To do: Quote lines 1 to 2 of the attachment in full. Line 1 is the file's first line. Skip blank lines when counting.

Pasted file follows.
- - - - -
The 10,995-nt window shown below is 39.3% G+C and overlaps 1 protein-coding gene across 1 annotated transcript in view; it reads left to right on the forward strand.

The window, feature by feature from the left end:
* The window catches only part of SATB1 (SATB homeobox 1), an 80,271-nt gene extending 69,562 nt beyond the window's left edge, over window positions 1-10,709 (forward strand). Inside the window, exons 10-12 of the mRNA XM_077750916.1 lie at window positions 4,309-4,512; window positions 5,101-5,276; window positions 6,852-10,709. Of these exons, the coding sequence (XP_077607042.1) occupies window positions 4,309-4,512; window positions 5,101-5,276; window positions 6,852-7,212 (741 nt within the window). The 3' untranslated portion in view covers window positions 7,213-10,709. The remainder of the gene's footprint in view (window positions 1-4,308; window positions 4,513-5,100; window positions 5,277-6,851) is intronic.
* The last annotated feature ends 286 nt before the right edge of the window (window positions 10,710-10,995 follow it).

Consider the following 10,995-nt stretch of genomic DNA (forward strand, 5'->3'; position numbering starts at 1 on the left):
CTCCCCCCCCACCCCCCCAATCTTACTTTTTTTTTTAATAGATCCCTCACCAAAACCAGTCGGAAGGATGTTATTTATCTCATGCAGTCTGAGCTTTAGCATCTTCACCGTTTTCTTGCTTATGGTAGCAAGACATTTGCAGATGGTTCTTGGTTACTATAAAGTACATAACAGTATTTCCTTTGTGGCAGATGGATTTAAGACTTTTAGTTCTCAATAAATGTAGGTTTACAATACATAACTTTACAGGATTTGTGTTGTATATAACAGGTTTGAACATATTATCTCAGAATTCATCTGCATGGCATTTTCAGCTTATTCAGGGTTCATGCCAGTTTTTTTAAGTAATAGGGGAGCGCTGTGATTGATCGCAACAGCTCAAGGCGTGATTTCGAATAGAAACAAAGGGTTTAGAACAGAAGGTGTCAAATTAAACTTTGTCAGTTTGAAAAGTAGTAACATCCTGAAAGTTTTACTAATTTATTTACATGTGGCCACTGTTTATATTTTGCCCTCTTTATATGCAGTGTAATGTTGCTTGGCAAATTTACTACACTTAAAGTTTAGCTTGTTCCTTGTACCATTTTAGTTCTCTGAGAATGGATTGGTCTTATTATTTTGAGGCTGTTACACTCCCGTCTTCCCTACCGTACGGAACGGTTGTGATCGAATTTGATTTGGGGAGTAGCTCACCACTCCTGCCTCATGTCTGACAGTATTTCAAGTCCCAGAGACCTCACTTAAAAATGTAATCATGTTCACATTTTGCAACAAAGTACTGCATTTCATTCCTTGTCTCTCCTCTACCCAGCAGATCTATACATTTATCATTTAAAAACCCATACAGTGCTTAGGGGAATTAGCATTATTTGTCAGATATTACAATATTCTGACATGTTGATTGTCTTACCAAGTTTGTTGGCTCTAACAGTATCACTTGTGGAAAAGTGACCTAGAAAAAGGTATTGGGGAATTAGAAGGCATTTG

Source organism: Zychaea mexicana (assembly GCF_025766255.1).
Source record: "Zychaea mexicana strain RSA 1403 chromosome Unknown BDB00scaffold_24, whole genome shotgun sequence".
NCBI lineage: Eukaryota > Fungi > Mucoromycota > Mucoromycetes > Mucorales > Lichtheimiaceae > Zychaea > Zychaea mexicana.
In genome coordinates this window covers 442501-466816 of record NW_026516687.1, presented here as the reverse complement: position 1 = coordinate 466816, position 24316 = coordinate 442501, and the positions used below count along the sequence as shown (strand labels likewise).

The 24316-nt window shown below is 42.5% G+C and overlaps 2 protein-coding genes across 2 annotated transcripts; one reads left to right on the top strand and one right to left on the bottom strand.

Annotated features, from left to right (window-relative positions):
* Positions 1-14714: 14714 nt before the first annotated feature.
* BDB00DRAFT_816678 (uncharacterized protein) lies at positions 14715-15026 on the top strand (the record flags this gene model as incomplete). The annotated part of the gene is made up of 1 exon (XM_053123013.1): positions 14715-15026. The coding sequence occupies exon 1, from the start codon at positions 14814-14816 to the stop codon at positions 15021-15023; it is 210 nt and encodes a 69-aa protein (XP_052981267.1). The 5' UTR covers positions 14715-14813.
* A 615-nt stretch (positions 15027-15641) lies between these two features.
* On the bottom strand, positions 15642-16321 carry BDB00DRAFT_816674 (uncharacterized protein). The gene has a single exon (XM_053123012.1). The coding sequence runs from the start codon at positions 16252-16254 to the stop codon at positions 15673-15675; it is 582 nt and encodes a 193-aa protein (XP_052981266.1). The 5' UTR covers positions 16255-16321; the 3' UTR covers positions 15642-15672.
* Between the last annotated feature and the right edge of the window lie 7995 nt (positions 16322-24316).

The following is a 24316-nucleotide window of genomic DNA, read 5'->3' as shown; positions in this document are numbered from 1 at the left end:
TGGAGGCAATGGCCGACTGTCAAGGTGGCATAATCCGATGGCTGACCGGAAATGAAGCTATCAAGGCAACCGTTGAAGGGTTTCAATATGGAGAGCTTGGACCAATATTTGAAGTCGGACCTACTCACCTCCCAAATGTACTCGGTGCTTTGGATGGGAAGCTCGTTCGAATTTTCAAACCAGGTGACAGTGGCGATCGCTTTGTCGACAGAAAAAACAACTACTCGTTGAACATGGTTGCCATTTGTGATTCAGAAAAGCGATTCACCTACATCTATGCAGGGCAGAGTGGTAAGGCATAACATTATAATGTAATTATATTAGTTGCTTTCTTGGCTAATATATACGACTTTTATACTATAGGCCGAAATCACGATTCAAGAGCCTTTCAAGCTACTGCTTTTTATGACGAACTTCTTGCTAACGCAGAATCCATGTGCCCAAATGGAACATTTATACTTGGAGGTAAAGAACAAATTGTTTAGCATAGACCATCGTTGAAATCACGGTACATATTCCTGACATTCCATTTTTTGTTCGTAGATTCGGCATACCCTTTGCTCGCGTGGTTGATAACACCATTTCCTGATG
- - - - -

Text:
The 10,995-nt window shown below is 39.3% G+C and overlaps 1 protein-coding gene across 1 annotated transcript in view; it reads left to right on the forward strand.

The window, feature by feature from the left end: